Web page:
Under his direction, a grounds building programme was initiated which saw county stadiums built all around Ireland. There were, for example, the openings of MacHale Park in Castlebar in 1931, the Gaelic Grounds in Limerick in 1934, Cusack Park in Ennis, the Fitzgerald Memorial Park in Killarney in 1935, Celtic Park in Derry in 1943, Casement Park in Belfast in 1953, and Pearse Stadium in Galway in 1957.
Indeed, the number of grounds owned by the GAA increased from 16 in 1929 to 204 in 1950, with clubs and county boards, alike, attempting to establish for themselves a permanent base.
The ambition that every parish should have its own dedicated GAA pitch – an ambition stressed throughout the centenary year of the GAA in 1984 – had largely been achieved by then. The need for every club to have its own pitch is an obvious one and has proved central to the place which the GAA holds in every community.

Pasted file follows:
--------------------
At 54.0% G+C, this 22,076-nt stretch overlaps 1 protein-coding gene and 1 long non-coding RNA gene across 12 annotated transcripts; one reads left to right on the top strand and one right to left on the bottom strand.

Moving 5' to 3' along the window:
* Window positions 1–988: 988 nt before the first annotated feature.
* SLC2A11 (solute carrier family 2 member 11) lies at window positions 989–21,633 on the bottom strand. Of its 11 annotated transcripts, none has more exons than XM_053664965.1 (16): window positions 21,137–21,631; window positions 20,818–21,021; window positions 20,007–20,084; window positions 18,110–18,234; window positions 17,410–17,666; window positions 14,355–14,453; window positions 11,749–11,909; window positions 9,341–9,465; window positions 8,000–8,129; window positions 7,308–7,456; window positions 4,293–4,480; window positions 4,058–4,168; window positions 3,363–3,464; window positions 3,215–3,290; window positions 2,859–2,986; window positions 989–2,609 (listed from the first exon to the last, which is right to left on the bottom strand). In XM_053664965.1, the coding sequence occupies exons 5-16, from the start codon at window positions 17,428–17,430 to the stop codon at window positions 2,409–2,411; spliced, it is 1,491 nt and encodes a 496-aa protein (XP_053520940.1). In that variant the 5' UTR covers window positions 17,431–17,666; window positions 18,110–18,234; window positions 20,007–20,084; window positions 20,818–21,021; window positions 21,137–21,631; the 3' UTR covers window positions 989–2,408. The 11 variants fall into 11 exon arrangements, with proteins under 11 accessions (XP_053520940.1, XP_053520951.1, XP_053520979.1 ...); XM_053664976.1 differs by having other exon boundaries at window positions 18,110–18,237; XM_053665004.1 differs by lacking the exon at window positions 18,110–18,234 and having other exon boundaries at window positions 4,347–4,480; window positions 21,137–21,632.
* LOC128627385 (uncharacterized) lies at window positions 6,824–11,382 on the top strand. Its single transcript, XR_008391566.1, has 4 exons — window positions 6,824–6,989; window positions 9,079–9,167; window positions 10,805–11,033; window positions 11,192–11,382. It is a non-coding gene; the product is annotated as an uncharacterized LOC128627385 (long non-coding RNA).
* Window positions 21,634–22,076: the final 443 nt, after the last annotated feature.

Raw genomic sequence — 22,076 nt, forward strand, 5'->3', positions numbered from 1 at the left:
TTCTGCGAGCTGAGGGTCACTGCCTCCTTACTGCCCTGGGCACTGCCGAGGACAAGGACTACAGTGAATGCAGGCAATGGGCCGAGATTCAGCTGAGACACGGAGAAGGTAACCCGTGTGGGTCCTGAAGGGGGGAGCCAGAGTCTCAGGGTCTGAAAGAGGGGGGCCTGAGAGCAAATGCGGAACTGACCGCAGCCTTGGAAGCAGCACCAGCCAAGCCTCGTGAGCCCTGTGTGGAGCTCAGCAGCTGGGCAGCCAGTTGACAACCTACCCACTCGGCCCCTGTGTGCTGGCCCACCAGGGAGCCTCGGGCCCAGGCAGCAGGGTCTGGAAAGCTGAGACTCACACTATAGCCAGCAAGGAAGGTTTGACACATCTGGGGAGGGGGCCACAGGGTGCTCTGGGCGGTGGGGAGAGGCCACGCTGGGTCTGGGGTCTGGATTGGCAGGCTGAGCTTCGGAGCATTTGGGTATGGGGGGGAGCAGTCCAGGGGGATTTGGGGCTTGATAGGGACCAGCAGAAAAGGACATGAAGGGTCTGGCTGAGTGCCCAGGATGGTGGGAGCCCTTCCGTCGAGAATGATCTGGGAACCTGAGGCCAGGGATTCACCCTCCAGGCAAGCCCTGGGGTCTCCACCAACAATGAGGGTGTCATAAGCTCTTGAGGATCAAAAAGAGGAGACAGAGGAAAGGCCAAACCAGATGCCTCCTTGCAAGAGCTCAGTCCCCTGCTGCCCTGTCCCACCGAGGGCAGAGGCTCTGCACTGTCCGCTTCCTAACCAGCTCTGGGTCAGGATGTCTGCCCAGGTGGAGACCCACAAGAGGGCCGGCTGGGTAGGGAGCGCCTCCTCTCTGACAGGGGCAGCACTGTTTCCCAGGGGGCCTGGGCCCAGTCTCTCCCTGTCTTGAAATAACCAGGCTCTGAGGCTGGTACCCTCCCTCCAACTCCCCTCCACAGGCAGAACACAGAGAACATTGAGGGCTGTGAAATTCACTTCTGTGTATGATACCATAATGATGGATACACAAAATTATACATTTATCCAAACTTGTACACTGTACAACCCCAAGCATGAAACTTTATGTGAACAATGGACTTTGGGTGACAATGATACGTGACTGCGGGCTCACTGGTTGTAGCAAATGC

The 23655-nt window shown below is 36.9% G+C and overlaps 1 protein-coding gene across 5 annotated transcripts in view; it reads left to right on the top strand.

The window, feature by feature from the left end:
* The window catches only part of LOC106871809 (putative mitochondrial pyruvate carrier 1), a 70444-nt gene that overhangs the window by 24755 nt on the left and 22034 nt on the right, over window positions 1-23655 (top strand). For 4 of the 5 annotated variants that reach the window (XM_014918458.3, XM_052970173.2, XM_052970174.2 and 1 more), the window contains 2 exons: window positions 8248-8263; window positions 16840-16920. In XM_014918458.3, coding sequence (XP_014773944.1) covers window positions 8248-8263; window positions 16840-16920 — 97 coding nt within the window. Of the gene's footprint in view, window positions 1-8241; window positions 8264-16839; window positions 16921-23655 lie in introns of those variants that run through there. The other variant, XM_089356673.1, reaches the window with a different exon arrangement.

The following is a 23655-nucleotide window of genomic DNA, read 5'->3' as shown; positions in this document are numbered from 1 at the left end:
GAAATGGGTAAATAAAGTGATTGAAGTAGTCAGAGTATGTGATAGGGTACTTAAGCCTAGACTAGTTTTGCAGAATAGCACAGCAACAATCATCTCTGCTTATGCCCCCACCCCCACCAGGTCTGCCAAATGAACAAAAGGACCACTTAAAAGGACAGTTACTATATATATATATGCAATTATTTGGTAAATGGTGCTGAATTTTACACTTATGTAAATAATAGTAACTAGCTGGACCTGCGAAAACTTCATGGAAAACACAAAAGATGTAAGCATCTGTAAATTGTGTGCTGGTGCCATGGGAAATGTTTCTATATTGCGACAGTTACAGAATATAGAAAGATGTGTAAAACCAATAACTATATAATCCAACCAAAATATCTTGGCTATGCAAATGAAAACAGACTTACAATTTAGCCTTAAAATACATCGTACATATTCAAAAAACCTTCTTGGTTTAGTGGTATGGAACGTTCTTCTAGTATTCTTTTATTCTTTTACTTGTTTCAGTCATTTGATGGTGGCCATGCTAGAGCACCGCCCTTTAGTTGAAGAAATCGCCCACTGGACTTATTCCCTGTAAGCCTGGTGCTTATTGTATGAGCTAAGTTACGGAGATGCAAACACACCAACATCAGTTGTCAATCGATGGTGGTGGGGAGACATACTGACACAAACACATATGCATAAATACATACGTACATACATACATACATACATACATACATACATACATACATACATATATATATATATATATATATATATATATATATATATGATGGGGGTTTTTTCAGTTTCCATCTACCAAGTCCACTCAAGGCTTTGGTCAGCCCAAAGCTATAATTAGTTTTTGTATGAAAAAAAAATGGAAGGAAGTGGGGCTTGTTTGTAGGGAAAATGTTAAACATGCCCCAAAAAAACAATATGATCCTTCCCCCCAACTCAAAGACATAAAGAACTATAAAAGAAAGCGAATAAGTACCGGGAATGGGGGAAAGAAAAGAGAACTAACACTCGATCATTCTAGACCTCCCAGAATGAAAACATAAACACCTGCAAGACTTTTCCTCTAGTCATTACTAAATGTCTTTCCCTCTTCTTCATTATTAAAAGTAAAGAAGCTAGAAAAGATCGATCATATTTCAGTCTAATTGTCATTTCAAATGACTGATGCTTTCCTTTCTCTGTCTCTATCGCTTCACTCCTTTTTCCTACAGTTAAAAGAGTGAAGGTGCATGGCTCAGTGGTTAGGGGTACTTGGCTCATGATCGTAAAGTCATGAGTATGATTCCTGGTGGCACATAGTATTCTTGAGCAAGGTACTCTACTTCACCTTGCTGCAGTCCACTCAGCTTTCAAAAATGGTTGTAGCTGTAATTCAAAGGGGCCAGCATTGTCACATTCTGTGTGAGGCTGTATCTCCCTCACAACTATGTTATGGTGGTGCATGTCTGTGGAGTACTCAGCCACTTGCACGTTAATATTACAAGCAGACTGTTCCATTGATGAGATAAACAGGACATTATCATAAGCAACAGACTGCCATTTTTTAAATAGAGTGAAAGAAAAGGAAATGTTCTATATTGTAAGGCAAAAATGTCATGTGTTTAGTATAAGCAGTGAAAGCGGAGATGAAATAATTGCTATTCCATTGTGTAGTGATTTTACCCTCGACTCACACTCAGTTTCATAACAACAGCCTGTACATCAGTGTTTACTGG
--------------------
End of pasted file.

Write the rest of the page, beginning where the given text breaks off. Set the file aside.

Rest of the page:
The move to develop county grounds has proven more problematic. Having a substantial ground in a town or city is an emblem of civic pride. Such grounds prove a mecca which draws business to a town and demonstrates its prosperity.
The difficulty for the GAA is that the pursuit of such symbols have not proven commensurate with sporting needs. Munster holds too many grounds of too great a size in the context of the demands for their usage.
There are years when such grounds are never full and rely on the staging of non-sporting activities to generate income.
Allowing for that, the desire to build is an understandable one and placing a value on the wider contribution to the status of a sport within a community is impossible to achieve – but no less real for all that.
Ultimately, there is something deeply impressive about a well-made sports stadium, one that is unique and fitted into its environment in a way that augments itself and everything around it.
While it lives, however, there are few better places to understand the life of a city. The illusion is that – because it is built of bricks and mortar – it will last forever, but of course it is merely transient, built unto the moment and its time will pass, just as surely as has that of the Colosseum in Rome.